The first criticism I read about the famous short-story writer Isaac Babel was an essay by Lionel Trilling, then the dean of the New York Jewish intellectual crowd and one of the most prominent academics in the country. His piece was, at the time, one of the central pronouncements on the Soviet Jewish writer's remarkable work and brief, tragic life. I still recall the potent effect both the stories and the essay had upon me.
For, much like Trilling, I had found reading the intense, often shockingly violent stories that fill Babel's first collection, Red Cavalry, to be a disquieting experience. And it was not just the circumstances of the stories – they told of Babel's experiences as a journalist traveling with the Red Army during the war against Poland – but something that had to do with the writer's style as well.
Trilling understood this inherently, and so had a highly personal reaction to the stories. Babel's book, the critic noted, "was obviously the most remarkable work of fiction that had yet come out of revolutionary Russia, the only work, indeed, that I knew of as having upon it the mark of exceptional talent, even genius." At the time of Trilling's first reading – meaning the late 1920s – he noted that there was still talk of the "Russian experiment," which was to lead all humanity to a finer future. For Trilling, one of the benefits of this new dawn in human history would be "an art that would have as little ambiguity as a proposition in logic."
Trilling admitted that he did not understand why this was so, but suggests that it was a product of those "radical" times and such specialized political thinking.
And yet, he conceded, Babel's stories were "all too heavily charged with the intensity, irony and ambiguousness from which I wished to escape."
The "anomaly" at the heart of the book was what struck Trilling most forcefully. The Red Cavalry announced in the title were actually Cossack regiments, so why was it that Cossacks were fighting on behalf of the Revolution? Hadn't they always been instruments of repression? And the author, who was a clear presence in these stories, riding along with this Red Cavalry, wasn't he a Jew? Wasn't this yet another anomaly since Jews and Cossacks were polar opposites, sworn to mutual hatred?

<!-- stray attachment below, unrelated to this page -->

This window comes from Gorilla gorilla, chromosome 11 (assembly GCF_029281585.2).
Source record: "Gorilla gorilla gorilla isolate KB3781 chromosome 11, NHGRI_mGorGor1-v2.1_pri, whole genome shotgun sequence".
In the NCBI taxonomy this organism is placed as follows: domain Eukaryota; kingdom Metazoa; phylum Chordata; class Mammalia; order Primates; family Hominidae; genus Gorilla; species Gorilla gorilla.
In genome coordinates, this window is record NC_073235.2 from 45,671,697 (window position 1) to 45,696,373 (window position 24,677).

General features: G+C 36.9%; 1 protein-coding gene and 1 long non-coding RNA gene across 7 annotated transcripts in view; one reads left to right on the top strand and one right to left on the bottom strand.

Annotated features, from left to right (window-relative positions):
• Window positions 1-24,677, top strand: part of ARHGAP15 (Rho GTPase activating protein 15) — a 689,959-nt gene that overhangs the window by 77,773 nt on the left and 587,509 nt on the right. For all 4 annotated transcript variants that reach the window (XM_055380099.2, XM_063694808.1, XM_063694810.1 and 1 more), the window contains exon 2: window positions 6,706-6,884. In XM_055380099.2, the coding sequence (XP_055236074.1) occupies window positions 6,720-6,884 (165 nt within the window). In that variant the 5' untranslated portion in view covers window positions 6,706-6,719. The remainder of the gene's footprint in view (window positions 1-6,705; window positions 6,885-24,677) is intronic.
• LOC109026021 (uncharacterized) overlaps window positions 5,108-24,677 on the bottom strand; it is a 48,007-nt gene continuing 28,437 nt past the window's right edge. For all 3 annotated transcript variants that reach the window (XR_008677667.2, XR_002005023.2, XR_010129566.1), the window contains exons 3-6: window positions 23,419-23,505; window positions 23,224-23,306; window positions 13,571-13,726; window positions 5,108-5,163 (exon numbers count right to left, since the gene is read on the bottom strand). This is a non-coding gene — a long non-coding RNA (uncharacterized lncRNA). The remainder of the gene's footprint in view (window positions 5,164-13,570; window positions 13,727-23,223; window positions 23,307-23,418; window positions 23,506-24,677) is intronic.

Admiration, Sort of
"Yet here was a Jew riding as a Cossack and trying to come to terms with the Cossack ethos," Trilling continued. "The stories were about violence of the most extreme kind, yet they were composed with a striking elegance and precision of objectivity, and also with a kind of lyric joy, so that one could not at once know just how the author was responding to the brutality he recorded, whether he thought it good or bad, justified or not justified.
"Nor was this the only thing to be in doubt about. It was not really clear how the author felt about, say, Jews; or about religion; or about the goodness of man. He had – or perhaps, for the sake of some artistic effect, he pretended to have – a secret. This alienated and disturbed me. It was impossible not to be overcome by admiration for Red Cavalry, but it was not at all the sort of book that I had wanted the culture of the Revolution to give me."
As it turned out, Trilling noted in the next sentence, nor was this the book that the revolution wanted to give to anyone. As the critic made clear, this startling and abundantly talented debut story collection undermined the rest of Babel's career, and probably amounted to his death warrant in Stalinist Russia. Babel, who had been a protégé of Maxim Gorky and acclaimed during the 1920s, eventually became a victim of Stalin's paranoia and his periodic purges of "anti-revolutionary elements." By 1940, Babel was dead, a nonperson in the Soviet Union; his work was fully expunged from the record.
I have written at length about Trilling's critique – which served for many decades as the introduction to an early version of Babel's collected stories – because Jerome Charyn's new book, Savage Shorthand: The Life and Death of Isaac Babel, recently published by Random House, brings to mind the earlier critical response. In fact, in the early pages of this new book, Trilling's essay plays a significant part in the narrative.